UNAIDS Releases HIV Progress Report

United Nations releases report on declining HIV rates and goals for future

(RxWiki News) HIV/AIDS has affected millions of people around the world for the past few decades. And now it's in steady decline.

A recent report and prevention plan released by UNAIDS (the Joint United Nations Program on HIV/AIDS) on the progress of global HIV/AIDs reduction outlines ten different targets to reach by 2015.

The report announced that new HIV infections in adults and children have been reduced by approximately one-third since 2001. In addition, there has been a 20 percent increase in global access to antiretroviral therapy (ART) from 2011 to 2012.

UNAIDS revealed that its two main goals are for 15 million people to have access to ART and to reduce the transmission of HIV by 50 percent by 2015.

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In 2012, there were approximately 2.3 million children and adults who became newly infected with HIV. However, this number represents a 30 percent decrease in new infections since 2001.

For children alone, the report reveals that in 2012 there were only 260,000 new HIV infections, representing a decrease of over 50 percent since 2001. In addition, AIDS-related deaths have decreased by 30 percent since 2005.

Access to ART is growing, with the report stating that almost 10 million people worldwide had access to treatment by the end of 2012 — representing a 20 percent increase in just one year. Recent evidence has shown that ART has the potential to reduce the risk of HIV transmission up to 96 percent.

Because of the growing access to treatment, the UN officially set a goal to make ART available to at least 15 million people worldwide — a goal the UN hopes to surpass until HIV treatment is available to anyone and everyone who needs it.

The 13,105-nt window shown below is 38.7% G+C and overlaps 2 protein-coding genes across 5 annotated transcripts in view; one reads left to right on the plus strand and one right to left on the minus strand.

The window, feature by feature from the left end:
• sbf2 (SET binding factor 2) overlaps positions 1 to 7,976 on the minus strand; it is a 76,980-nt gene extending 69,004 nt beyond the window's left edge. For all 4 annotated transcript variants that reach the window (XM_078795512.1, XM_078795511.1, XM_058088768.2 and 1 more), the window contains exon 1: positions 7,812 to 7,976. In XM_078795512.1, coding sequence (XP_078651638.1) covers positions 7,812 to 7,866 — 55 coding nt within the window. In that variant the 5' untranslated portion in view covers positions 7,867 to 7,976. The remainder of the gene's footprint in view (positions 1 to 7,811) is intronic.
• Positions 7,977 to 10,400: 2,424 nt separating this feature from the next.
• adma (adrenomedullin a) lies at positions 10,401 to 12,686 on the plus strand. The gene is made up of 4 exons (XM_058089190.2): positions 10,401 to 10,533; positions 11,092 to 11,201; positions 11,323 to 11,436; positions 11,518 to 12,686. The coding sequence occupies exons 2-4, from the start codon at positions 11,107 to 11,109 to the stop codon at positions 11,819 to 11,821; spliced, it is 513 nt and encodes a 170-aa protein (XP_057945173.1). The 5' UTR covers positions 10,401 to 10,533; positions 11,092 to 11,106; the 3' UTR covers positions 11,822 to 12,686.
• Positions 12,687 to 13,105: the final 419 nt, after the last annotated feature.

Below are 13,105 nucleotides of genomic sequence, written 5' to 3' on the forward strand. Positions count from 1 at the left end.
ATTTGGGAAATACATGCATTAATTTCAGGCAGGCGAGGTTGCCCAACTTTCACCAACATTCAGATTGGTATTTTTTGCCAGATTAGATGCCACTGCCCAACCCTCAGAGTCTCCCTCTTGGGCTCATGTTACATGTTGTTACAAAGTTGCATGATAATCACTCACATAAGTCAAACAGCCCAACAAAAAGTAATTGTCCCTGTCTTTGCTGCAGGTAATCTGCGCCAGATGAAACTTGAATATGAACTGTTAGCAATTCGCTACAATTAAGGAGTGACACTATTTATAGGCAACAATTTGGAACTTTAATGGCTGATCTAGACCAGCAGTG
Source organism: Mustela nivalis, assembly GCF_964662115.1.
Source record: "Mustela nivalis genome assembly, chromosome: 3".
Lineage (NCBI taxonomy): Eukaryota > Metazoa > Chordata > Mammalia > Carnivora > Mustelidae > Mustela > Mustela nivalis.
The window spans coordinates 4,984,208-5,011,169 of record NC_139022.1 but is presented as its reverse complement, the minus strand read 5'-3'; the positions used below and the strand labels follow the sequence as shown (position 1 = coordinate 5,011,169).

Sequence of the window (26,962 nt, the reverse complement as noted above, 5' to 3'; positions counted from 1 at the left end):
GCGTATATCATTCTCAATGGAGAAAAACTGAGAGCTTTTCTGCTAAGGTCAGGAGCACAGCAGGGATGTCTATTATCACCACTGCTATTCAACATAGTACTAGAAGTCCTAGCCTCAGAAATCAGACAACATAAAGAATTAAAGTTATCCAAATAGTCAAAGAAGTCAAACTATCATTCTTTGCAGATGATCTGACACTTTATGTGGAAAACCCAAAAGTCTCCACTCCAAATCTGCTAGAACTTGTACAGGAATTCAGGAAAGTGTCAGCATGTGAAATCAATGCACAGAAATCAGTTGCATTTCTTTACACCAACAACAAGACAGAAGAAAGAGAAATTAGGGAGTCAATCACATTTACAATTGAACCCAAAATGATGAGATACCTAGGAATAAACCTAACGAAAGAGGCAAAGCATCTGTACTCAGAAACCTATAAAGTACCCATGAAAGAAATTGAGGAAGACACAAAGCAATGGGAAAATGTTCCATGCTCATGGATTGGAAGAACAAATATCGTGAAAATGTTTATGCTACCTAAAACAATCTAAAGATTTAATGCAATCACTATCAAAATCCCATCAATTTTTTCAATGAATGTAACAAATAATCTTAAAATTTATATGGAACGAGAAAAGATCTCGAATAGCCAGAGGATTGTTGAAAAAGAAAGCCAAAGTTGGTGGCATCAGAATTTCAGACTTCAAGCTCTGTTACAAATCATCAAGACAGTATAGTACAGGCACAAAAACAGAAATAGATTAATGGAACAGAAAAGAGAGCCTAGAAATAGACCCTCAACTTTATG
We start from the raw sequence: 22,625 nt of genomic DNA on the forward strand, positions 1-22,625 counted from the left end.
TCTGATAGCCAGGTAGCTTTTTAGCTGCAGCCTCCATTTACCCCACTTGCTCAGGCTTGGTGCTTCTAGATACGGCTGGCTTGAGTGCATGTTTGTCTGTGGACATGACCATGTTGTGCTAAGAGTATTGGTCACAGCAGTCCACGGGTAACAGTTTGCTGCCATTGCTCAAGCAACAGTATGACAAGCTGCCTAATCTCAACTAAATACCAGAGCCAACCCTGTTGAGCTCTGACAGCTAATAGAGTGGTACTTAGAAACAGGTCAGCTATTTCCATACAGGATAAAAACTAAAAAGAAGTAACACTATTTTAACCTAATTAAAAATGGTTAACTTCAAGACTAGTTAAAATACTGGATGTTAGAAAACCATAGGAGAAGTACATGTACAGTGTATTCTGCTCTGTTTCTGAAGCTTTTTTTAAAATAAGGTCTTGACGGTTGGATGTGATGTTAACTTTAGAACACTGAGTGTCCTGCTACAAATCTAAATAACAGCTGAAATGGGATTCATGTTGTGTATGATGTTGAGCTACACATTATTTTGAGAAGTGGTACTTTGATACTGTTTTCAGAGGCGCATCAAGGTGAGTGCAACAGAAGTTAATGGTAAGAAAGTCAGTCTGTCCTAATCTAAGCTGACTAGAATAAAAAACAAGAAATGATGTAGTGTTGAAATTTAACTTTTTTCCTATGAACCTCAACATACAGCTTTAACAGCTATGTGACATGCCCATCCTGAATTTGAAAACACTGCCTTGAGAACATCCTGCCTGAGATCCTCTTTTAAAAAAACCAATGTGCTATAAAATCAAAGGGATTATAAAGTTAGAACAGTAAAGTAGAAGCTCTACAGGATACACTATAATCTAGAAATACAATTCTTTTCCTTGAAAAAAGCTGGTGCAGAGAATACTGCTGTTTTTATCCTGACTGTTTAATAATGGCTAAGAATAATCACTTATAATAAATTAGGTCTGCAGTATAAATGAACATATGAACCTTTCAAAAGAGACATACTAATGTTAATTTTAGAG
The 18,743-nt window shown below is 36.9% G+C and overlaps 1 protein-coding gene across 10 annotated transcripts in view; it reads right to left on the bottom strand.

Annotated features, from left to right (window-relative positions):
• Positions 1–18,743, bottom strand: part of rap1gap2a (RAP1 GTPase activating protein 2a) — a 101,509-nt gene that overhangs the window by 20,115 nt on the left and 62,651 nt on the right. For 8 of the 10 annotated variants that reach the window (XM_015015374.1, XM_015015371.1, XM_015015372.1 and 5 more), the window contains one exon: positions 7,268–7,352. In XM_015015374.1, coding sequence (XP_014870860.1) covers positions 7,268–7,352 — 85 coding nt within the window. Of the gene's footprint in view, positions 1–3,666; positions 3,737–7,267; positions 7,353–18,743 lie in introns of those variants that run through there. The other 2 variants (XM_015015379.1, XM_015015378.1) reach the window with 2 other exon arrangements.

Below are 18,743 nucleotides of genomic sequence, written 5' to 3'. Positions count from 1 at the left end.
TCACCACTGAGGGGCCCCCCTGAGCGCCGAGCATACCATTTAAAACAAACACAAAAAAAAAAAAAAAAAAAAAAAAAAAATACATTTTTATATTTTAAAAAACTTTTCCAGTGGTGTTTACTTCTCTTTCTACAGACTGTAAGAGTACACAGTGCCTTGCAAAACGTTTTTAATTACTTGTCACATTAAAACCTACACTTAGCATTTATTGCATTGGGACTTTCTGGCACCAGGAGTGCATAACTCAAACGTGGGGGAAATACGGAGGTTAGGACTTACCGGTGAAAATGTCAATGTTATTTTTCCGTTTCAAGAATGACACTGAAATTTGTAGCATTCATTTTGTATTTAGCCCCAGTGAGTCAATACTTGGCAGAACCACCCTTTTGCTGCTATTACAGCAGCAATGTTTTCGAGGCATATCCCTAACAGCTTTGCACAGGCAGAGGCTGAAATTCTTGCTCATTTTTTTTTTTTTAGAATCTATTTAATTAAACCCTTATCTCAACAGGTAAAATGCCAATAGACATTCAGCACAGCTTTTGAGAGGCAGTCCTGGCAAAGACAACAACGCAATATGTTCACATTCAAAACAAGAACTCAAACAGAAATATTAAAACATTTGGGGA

"Not only can we meet the 2015 target of 15 million people on HIV treatment — we must also go beyond and have the vision and commitment to ensure no one is left behind," explains Michel Sidibé, Executive Director of UNAIDS.

However, the report also mentions that there are still many challenges in reaching this goal, including overcoming human rights issues like gender inequality, HIV criminalization laws, and social discrimination that make it difficult to help high-risk populations. The report maintains that there is still much to be done in terms of spreading awareness on safe sex practices, violence against women and girls, and drug usage.

The report goes into further detail on 10 specific targets that UNAIDS hopes to reach by 2015:

  • Reduce sexual transmission of HIV by 50 percent
  • Reduce the transmission of HIV among people who inject drugs by 50 percent
  • Eliminate HIV infections among children and reduce maternal deaths
  • Reach 15 million people living with HIV with lifesaving antiretroviral treatment
  • Reduce tuberculosis deaths among people living with HIV by 50 percent
  • Close the global AIDS resource gap
  • Eliminate gender inequalities and gender-based abuse and violence and increase the capacity of women and girls to protect themselves from HIV
  • Eliminate HIV-related stigma, discrimination, punitive laws and practices
  • Eliminate HIV-related restrictions on entry, stay and residence
  • Strengthen HIV integration

This report was released on September 23 and presented at the United Nations General Assembly on September 25 in Geneva, Switzerland.

Review Date: 
September 25, 2013